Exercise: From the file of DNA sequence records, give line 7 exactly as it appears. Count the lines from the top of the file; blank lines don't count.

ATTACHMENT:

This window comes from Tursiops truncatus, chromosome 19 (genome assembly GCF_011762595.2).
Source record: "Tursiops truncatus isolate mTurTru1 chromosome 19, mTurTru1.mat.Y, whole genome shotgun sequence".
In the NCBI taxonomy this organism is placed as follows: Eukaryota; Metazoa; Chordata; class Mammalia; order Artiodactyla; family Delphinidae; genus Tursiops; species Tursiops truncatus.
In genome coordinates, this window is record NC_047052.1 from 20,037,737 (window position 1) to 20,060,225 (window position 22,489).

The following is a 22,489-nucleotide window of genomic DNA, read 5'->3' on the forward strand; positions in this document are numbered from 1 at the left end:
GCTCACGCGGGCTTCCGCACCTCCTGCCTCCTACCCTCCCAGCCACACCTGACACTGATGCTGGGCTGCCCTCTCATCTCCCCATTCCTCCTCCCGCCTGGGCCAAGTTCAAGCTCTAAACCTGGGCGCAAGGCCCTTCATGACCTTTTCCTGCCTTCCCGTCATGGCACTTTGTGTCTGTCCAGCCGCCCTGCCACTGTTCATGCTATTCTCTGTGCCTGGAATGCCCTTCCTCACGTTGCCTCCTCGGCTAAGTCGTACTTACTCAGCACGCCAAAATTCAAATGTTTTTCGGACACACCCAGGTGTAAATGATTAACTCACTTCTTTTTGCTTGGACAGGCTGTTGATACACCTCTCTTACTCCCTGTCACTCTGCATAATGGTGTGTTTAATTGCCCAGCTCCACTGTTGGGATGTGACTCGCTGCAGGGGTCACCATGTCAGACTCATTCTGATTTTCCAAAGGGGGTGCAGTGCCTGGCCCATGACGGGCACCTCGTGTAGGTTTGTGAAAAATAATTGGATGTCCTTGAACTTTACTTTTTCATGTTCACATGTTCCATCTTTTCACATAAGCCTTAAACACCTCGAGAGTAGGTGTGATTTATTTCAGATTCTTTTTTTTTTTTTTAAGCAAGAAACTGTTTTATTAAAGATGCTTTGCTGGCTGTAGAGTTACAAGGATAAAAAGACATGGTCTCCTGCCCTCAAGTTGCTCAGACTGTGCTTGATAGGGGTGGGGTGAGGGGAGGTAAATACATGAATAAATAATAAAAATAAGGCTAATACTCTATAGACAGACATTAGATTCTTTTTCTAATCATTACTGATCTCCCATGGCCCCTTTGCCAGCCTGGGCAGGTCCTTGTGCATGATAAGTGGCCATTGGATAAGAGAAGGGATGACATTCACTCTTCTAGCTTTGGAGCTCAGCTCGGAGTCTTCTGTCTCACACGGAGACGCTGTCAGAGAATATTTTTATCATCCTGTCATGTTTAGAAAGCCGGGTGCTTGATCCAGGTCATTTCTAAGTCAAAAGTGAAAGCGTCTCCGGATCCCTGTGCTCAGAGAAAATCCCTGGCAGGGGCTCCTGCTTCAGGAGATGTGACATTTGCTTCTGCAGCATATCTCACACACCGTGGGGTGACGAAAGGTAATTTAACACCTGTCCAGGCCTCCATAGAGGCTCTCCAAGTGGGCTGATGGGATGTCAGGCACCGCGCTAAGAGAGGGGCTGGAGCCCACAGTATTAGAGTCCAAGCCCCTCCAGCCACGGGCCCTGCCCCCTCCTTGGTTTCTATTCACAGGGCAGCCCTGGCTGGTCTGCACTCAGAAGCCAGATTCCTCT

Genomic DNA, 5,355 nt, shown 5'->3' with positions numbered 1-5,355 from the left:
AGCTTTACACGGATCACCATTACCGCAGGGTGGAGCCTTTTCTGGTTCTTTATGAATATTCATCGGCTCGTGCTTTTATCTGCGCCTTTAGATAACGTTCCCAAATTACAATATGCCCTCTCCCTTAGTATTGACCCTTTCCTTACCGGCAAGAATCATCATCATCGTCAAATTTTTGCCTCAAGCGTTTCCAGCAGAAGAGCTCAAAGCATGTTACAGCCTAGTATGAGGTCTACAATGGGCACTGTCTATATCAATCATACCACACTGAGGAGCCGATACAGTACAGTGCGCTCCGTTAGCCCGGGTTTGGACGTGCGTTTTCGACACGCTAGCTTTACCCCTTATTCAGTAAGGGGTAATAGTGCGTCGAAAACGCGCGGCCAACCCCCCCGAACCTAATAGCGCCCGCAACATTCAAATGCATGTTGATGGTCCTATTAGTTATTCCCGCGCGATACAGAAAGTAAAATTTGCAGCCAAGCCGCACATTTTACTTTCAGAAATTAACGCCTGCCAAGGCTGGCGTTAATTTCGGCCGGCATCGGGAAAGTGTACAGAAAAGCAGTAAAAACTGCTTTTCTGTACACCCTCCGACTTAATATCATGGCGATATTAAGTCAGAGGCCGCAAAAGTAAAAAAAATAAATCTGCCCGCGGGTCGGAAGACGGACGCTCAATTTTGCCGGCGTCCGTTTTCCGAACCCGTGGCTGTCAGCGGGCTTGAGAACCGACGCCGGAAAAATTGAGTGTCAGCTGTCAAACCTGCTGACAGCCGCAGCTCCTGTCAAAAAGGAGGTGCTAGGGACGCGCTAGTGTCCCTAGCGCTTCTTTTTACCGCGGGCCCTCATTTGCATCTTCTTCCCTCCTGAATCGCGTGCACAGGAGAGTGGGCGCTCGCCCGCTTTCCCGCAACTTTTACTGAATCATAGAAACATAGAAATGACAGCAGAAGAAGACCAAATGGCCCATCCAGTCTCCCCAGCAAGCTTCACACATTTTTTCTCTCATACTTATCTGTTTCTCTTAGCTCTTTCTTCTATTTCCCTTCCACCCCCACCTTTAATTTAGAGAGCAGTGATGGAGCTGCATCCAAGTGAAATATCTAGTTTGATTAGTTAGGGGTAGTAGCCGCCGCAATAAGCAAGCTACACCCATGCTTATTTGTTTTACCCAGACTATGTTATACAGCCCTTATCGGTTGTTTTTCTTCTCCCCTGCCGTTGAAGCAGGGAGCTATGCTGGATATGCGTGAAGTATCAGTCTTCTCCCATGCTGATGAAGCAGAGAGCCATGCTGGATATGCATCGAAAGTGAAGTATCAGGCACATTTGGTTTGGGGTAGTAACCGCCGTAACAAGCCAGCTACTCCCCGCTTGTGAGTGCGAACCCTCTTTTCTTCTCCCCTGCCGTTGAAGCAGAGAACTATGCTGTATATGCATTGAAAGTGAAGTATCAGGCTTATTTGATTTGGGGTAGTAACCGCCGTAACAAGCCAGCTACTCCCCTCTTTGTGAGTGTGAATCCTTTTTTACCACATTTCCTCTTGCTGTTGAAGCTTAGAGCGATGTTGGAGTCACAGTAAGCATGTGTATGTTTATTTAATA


Genomic DNA, 5,355 nt, shown 5'->3' with positions numbered 1-5,355 from the left: